American Made Arts and Ideas

1. Big deal: Bob Fosse and dance in the American musical
Winkler, Kevin. Oxford, 2018

Winkler began as a dancer and then, for more than 20 years, worked as curator, archivist, and library administrator at the New York Public Library. His published articles and book contributions range from performing arts libraries and archives to queer performance, film, dance, and the websites TheaterMania and Broadway World. A huge Fosse fan, Winkler was coached by Fosse for a revival, so he speaks with personal authority. In Big Deal Winkler explores the progression of Fosse’s career over four decades in the Broadway musical theater, his early dance years, the importance of mentors George Abbott and Jerome Robbins to his work, and how each woman in his life, all dancers, influenced his dance aesthetic, including his trademark style of hunched shoulders, turned-in stance, and staccato jazz movements.
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2. Mahalia Jackson and the black gospel field
Burford, Mark. Oxford, 2019

In the 1950s, critics hailed Mahalia Jackson (1911–72) as “the world’s greatest gospel singer”—an apt designation that stuck. In Mahalia Jackson and the Black Gospel Field, Burford (Reed College) draws from troves of previously unavailable interviews, archival collections, and other historical resources to provide readers with an insightful and in-depth analysis of Jackson’s life and career. In so doing, the author also tracks the rise of black gospel music and the social and political culture of the US in the post–WW II era. Burford’s critical analysis transcends the typical biographical treatment and offers a dynamic and engrossing glimpse into the America in which black gospel music sprouted and blossomed.
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3. Sofia Coppola: the politics of visual pleasure
Backman Rogers, Anna. Berghahn Books, 2019

Those who expect from this book a familiar approach—biography mixed with production notes and critical analyses—will be surprised. Backman Rogers (feminist philosophy and visual culture, Univ. of Gothenburg, Sweden) is interested in neither biography nor pro-filmic details. It is Coppola’s overall philosophy that fascinates her, and that fascination is very much a part of her subject, starting when she was 17 and sufficiently beguiled by Coppola’s The Virgin Suicides (1999) to decide to become a film scholar. Backman Rogers detected in that film and Coppola’s subsequent films a deeply philosophical mind at work, one anxious to engage with postfeminism and existentialism from a specific, unabashed female subjective point of view.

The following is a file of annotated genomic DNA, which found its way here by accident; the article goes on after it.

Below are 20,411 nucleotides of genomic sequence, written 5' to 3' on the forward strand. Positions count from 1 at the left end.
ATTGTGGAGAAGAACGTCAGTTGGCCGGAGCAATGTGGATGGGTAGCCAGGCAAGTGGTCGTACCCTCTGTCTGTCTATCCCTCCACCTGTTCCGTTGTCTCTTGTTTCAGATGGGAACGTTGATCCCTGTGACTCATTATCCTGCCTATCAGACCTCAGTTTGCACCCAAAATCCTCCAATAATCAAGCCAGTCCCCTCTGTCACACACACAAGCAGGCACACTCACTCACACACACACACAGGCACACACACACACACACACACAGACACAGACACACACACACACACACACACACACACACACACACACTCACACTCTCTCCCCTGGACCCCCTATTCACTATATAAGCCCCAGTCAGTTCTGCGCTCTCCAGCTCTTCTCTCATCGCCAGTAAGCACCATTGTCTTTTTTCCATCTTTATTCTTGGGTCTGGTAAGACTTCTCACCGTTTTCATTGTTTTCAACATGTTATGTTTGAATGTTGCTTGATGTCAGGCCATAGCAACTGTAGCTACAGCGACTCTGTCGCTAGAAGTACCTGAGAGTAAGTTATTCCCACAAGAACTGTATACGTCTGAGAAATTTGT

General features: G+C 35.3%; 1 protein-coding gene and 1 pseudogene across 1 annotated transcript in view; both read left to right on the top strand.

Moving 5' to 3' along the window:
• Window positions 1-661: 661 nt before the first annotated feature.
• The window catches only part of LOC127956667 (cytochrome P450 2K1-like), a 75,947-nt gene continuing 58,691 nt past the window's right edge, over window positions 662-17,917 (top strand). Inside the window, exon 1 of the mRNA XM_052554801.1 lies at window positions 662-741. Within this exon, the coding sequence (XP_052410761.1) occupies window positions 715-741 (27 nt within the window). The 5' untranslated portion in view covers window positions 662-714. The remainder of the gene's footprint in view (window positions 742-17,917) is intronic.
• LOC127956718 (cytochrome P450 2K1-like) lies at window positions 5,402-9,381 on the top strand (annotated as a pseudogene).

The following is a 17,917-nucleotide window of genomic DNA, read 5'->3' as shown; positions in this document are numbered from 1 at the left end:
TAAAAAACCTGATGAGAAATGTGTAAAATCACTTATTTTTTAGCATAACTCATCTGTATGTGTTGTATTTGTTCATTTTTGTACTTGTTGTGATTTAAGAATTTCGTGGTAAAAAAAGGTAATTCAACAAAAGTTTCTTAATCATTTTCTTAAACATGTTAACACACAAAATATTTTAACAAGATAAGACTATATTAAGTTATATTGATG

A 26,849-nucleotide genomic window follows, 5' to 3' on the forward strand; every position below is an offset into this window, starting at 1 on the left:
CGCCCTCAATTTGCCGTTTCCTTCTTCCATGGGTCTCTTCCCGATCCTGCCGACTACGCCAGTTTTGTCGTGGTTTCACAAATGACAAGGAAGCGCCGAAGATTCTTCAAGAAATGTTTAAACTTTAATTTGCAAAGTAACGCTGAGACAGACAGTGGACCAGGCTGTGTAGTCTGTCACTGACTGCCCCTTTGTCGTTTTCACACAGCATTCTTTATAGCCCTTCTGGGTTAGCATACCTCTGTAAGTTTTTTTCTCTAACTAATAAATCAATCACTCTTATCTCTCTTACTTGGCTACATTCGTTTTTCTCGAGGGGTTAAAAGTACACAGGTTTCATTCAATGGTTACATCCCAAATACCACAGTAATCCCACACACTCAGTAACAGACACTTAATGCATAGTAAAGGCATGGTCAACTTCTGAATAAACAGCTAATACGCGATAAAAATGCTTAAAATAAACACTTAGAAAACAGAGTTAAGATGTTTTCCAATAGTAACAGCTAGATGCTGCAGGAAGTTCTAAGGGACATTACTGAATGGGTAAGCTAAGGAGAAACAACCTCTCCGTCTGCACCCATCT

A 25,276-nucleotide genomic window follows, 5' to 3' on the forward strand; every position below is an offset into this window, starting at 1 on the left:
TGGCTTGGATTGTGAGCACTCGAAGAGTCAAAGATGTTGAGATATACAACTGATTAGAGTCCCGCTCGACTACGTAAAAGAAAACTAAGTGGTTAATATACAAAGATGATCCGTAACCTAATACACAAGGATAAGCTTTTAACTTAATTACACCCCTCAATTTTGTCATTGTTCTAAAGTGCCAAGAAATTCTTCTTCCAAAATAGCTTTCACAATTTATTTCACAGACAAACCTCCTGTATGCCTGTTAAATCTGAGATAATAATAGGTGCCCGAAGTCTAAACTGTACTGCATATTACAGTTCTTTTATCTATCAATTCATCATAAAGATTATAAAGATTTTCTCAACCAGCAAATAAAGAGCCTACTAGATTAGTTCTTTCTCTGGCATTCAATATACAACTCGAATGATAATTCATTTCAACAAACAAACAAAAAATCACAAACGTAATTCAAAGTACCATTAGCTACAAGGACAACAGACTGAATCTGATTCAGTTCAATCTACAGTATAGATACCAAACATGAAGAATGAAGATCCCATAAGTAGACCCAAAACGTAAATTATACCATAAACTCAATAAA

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4. Walter Kaufmann: philosopher, humanist, heretic
Corngold, Stanley. Princeton, 2019

German-American philosopher, translator, and author Walter Kaufmann (1921–80) is one the most important and unjustly neglected philosophical interpreters of the postwar era. Kaufmann would be worth remembering even if he had only written a reinterpretation of Friedrich Nietzsche’s thought that led to a wholesale reappraisal of his work. Condemned as the philosophical inspiration of national socialism, Nietzsche had been all but forgotten until the publication of Kaufmann’s Nietzsche: Philosopher, Psychologist, Antichrist (1950, now in its fifth edition)—a book that single-handedly made Nietzsche’s thought worthy of study once more. But Corngold’s excellent biography reveals that there was much more to Kaufmann’s work than just this worthy study of Nietzsche.
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5. Edward Condon’s cooperative vision: science, industry, and innovation in modern America
Lassman, Thoma C. Pittsburgh, 2018

Lassman (National Air and Space Museum) combines a scientific biography of Edward Condon with an institutional biography of industry-based scientific research in Pittsburgh. Both subjects sorely need historical attention. Condon is best remembered for battles over his security clearance during McCarthyism; lesser known are his scientific contributions, which helped power the golden age of American industrial research. Pittsburgh is a famed center of industrial production, but few appreciate the way science and technology blended in its industrial laboratories. Lassman rectifies this neglect, weaving together the story of Condon’s career with the rise of industrial research in Pittsburgh, particularly at Westinghouse Electric, arguing that Condon’s vision of a cooperative balance between academic and industrial interests was instrumental for Westinghouse’s contributions to the most fruitful age of American industrial science.
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